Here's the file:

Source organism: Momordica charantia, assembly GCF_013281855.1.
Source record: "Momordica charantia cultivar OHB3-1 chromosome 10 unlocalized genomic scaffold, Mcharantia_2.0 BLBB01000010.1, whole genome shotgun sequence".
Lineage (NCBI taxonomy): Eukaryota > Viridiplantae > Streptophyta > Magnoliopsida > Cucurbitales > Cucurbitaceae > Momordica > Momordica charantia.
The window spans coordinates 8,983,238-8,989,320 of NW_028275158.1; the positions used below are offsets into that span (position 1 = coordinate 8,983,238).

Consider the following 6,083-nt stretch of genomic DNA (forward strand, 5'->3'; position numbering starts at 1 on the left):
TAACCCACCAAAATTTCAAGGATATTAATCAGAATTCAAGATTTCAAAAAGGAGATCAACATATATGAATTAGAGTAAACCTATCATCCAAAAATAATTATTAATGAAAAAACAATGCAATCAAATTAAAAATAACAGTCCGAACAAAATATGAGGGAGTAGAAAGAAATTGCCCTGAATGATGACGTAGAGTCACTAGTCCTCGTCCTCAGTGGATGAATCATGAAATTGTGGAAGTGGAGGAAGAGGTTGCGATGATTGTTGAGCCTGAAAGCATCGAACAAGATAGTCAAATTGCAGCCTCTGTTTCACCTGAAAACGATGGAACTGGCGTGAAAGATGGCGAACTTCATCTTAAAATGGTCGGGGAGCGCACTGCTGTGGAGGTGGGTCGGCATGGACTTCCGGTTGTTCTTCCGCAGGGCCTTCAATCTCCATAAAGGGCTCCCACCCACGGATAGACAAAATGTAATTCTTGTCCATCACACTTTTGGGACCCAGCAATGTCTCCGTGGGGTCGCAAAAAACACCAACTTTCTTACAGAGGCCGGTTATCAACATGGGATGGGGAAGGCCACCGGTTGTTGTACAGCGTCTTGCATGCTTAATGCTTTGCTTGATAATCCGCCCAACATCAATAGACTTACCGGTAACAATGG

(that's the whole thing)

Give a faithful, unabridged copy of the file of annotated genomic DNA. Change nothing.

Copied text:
Source organism: Momordica charantia, assembly GCF_013281855.1.
Source record: "Momordica charantia cultivar OHB3-1 chromosome 10 unlocalized genomic scaffold, Mcharantia_2.0 BLBB01000010.1, whole genome shotgun sequence".
Lineage (NCBI taxonomy): Eukaryota > Viridiplantae > Streptophyta > Magnoliopsida > Cucurbitales > Cucurbitaceae > Momordica > Momordica charantia.
The window spans coordinates 8,983,238-8,989,320 of NW_028275158.1; the positions used below are offsets into that span (position 1 = coordinate 8,983,238).

Consider the following 6,083-nt stretch of genomic DNA (forward strand, 5'->3'; position numbering starts at 1 on the left):
TAACCCACCAAAATTTCAAGGATATTAATCAGAATTCAAGATTTCAAAAAGGAGATCAACATATATGAATTAGAGTAAACCTATCATCCAAAAATAATTATTAATGAAAAAACAATGCAATCAAATTAAAAATAACAGTCCGAACAAAATATGAGGGAGTAGAAAGAAATTGCCCTGAATGATGACGTAGAGTCACTAGTCCTCGTCCTCAGTGGATGAATCATGAAATTGTGGAAGTGGAGGAAGAGGTTGCGATGATTGTTGAGCCTGAAAGCATCGAACAAGATAGTCAAATTGCAGCCTCTGTTTCACCTGAAAACGATGGAACTGGCGTGAAAGATGGCGAACTTCATCTTAAAATGGTCGGGGAGCGCACTGCTGTGGAGGTGGGTCGGCATGGACTTCCGGTTGTTCTTCCGCAGGGCCTTCAATCTCCATAAAGGGCTCCCACCCACGGATAGACAAAATGTAATTCTTGTCCATCACACTTTTGGGACCCAGCAATGTCTCCGTGGGGTCGCAAAAAACACCAACTTTCTTACAGAGGCCGGTTATCAACATGGGATGGGGAAGGCCACCGGTTGTTGTACAGCGTCTTGCATGCTTAATGCTTTGCTTGATAATCCGCCCAACATCAATAGACTTACCGGTAACAATGG